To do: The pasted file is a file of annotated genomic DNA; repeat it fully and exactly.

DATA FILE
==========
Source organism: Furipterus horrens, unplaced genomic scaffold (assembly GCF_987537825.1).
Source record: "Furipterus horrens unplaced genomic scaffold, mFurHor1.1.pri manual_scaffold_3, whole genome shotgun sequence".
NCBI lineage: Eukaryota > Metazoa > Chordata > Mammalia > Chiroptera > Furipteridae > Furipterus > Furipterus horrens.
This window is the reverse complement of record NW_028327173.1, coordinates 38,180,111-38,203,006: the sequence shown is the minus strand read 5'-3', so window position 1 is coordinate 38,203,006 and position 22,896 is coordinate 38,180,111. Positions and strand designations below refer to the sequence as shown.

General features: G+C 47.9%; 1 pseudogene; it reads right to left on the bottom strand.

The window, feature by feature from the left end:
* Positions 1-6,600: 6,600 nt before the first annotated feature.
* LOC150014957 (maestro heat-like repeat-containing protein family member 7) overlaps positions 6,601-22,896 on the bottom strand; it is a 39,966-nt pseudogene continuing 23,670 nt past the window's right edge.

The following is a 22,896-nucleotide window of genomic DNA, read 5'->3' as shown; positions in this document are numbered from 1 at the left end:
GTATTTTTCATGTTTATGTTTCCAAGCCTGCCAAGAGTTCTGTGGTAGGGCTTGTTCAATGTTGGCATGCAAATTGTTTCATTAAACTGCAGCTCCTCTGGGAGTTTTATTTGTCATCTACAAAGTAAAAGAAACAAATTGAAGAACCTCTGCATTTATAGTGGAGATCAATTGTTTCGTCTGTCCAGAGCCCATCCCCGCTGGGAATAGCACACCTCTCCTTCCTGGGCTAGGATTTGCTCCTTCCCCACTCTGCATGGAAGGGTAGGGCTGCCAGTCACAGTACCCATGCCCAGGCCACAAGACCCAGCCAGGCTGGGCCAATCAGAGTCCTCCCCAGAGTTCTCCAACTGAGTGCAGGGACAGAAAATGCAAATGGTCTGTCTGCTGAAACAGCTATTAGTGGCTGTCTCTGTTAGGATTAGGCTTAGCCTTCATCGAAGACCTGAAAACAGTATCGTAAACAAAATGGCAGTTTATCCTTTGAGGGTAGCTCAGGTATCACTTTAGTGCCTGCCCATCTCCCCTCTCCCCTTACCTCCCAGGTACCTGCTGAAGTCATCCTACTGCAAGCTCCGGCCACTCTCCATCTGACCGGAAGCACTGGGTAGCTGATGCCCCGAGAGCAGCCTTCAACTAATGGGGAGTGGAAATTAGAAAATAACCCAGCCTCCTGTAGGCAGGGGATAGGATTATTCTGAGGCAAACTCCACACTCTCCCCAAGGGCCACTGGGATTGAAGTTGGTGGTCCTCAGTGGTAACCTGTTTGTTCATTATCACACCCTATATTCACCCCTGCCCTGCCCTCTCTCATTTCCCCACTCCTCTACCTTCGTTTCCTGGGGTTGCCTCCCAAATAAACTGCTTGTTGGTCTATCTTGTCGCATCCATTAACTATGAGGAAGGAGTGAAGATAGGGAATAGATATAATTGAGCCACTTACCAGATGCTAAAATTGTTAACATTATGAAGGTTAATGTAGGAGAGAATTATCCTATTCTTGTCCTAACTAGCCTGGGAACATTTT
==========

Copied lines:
Source organism: Furipterus horrens, unplaced genomic scaffold (assembly GCF_987537825.1).
Source record: "Furipterus horrens unplaced genomic scaffold, mFurHor1.1.pri manual_scaffold_3, whole genome shotgun sequence".
NCBI lineage: Eukaryota > Metazoa > Chordata > Mammalia > Chiroptera > Furipteridae > Furipterus > Furipterus horrens.
This window is the reverse complement of record NW_028327173.1, coordinates 38,180,111-38,203,006: the sequence shown is the minus strand read 5'-3', so window position 1 is coordinate 38,203,006 and position 22,896 is coordinate 38,180,111. Positions and strand designations below refer to the sequence as shown.

General features: G+C 47.9%; 1 pseudogene; it reads right to left on the bottom strand.

The window, feature by feature from the left end:
* Positions 1-6,600: 6,600 nt before the first annotated feature.
* LOC150014957 (maestro heat-like repeat-containing protein family member 7) overlaps positions 6,601-22,896 on the bottom strand; it is a 39,966-nt pseudogene continuing 23,670 nt past the window's right edge.

The following is a 22,896-nucleotide window of genomic DNA, read 5'->3' as shown; positions in this document are numbered from 1 at the left end:
GTATTTTTCATGTTTATGTTTCCAAGCCTGCCAAGAGTTCTGTGGTAGGGCTTGTTCAATGTTGGCATGCAAATTGTTTCATTAAACTGCAGCTCCTCTGGGAGTTTTATTTGTCATCTACAAAGTAAAAGAAACAAATTGAAGAACCTCTGCATTTATAGTGGAGATCAATTGTTTCGTCTGTCCAGAGCCCATCCCCGCTGGGAATAGCACACCTCTCCTTCCTGGGCTAGGATTTGCTCCTTCCCCACTCTGCATGGAAGGGTAGGGCTGCCAGTCACAGTACCCATGCCCAGGCCACAAGACCCAGCCAGGCTGGGCCAATCAGAGTCCTCCCCAGAGTTCTCCAACTGAGTGCAGGGACAGAAAATGCAAATGGTCTGTCTGCTGAAACAGCTATTAGTGGCTGTCTCTGTTAGGATTAGGCTTAGCCTTCATCGAAGACCTGAAAACAGTATCGTAAACAAAATGGCAGTTTATCCTTTGAGGGTAGCTCAGGTATCACTTTAGTGCCTGCCCATCTCCCCTCTCCCCTTACCTCCCAGGTACCTGCTGAAGTCATCCTACTGCAAGCTCCGGCCACTCTCCATCTGACCGGAAGCACTGGGTAGCTGATGCCCCGAGAGCAGCCTTCAACTAATGGGGAGTGGAAATTAGAAAATAACCCAGCCTCCTGTAGGCAGGGGATAGGATTATTCTGAGGCAAACTCCACACTCTCCCCAAGGGCCACTGGGATTGAAGTTGGTGGTCCTCAGTGGTAACCTGTTTGTTCATTATCACACCCTATATTCACCCCTGCCCTGCCCTCTCTCATTTCCCCACTCCTCTACCTTCGTTTCCTGGGGTTGCCTCCCAAATAAACTGCTTGTTGGTCTATCTTGTCGCATCCATTAACTATGAGGAAGGAGTGAAGATAGGGAATAGATATAATTGAGCCACTTACCAGATGCTAAAATTGTTAACATTATGAAGGTTAATGTAGGAGAGAATTATCCTATTCTTGTCCTAACTAGCCTGGGAACATTTT